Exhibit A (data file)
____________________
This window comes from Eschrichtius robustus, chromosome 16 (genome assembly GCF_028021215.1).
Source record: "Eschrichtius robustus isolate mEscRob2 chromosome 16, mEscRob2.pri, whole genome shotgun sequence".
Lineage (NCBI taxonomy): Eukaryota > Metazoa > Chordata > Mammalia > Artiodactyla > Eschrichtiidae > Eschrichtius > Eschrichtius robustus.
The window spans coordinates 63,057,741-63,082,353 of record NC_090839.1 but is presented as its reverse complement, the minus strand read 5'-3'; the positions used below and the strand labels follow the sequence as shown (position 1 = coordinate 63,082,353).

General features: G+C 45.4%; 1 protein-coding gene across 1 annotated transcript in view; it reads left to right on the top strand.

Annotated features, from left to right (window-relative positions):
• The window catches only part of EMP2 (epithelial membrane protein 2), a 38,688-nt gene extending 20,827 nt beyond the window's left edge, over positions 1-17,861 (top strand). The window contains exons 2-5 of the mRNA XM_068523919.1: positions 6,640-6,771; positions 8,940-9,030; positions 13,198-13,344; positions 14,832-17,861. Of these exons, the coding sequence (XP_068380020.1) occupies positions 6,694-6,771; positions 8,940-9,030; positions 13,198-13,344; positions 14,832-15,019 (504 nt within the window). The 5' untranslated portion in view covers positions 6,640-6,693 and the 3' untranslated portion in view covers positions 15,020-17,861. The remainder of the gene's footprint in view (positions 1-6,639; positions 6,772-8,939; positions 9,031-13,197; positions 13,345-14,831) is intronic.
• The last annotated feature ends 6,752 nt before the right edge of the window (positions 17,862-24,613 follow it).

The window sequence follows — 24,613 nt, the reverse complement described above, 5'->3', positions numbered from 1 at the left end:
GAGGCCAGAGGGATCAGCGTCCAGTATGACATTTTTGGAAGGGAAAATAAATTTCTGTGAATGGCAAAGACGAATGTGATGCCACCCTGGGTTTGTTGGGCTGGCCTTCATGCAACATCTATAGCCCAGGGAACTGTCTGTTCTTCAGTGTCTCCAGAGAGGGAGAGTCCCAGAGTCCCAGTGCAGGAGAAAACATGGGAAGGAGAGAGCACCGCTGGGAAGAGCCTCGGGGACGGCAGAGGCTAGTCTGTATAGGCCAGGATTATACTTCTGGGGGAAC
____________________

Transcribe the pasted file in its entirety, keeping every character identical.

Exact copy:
This window comes from Eschrichtius robustus, chromosome 16 (genome assembly GCF_028021215.1).
Source record: "Eschrichtius robustus isolate mEscRob2 chromosome 16, mEscRob2.pri, whole genome shotgun sequence".
Lineage (NCBI taxonomy): Eukaryota > Metazoa > Chordata > Mammalia > Artiodactyla > Eschrichtiidae > Eschrichtius > Eschrichtius robustus.
The window spans coordinates 63,057,741-63,082,353 of record NC_090839.1 but is presented as its reverse complement, the minus strand read 5'-3'; the positions used below and the strand labels follow the sequence as shown (position 1 = coordinate 63,082,353).

General features: G+C 45.4%; 1 protein-coding gene across 1 annotated transcript in view; it reads left to right on the top strand.

Annotated features, from left to right (window-relative positions):
• The window catches only part of EMP2 (epithelial membrane protein 2), a 38,688-nt gene extending 20,827 nt beyond the window's left edge, over positions 1-17,861 (top strand). The window contains exons 2-5 of the mRNA XM_068523919.1: positions 6,640-6,771; positions 8,940-9,030; positions 13,198-13,344; positions 14,832-17,861. Of these exons, the coding sequence (XP_068380020.1) occupies positions 6,694-6,771; positions 8,940-9,030; positions 13,198-13,344; positions 14,832-15,019 (504 nt within the window). The 5' untranslated portion in view covers positions 6,640-6,693 and the 3' untranslated portion in view covers positions 15,020-17,861. The remainder of the gene's footprint in view (positions 1-6,639; positions 6,772-8,939; positions 9,031-13,197; positions 13,345-14,831) is intronic.
• The last annotated feature ends 6,752 nt before the right edge of the window (positions 17,862-24,613 follow it).

The window sequence follows — 24,613 nt, the reverse complement described above, 5'->3', positions numbered from 1 at the left end:
GAGGCCAGAGGGATCAGCGTCCAGTATGACATTTTTGGAAGGGAAAATAAATTTCTGTGAATGGCAAAGACGAATGTGATGCCACCCTGGGTTTGTTGGGCTGGCCTTCATGCAACATCTATAGCCCAGGGAACTGTCTGTTCTTCAGTGTCTCCAGAGAGGGAGAGTCCCAGAGTCCCAGTGCAGGAGAAAACATGGGAAGGAGAGAGCACCGCTGGGAAGAGCCTCGGGGACGGCAGAGGCTAGTCTGTATAGGCCAGGATTATACTTCTGGGGGAAC